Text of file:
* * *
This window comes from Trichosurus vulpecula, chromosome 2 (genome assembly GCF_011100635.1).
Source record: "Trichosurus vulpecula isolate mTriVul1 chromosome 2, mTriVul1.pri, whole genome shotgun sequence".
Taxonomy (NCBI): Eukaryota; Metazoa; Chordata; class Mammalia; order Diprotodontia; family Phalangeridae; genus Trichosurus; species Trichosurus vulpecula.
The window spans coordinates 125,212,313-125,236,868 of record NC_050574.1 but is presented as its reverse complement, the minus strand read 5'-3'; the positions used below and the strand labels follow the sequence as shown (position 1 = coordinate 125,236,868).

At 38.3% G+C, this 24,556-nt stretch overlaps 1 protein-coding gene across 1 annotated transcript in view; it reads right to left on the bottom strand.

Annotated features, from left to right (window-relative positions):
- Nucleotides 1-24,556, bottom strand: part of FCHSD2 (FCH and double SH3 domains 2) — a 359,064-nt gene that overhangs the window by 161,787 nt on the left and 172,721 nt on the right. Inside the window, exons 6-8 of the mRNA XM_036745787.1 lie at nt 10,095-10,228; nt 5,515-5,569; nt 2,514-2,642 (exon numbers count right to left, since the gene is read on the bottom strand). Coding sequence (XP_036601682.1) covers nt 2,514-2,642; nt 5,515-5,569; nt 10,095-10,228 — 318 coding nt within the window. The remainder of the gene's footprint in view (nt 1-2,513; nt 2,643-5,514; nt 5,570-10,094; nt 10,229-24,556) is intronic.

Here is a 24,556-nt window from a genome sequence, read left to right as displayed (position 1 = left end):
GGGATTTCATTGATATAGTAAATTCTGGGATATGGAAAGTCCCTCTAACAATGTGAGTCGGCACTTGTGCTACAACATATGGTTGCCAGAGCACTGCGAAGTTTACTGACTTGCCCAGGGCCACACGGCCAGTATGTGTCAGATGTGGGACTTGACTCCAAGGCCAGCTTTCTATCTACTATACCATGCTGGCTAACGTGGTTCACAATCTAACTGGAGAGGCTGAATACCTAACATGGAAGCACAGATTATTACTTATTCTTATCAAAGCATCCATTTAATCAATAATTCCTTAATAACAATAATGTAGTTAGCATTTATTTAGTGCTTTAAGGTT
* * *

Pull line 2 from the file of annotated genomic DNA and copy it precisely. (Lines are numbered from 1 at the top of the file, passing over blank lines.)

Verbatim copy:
Source record: "Trichosurus vulpecula isolate mTriVul1 chromosome 2, mTriVul1.pri, whole genome shotgun sequence".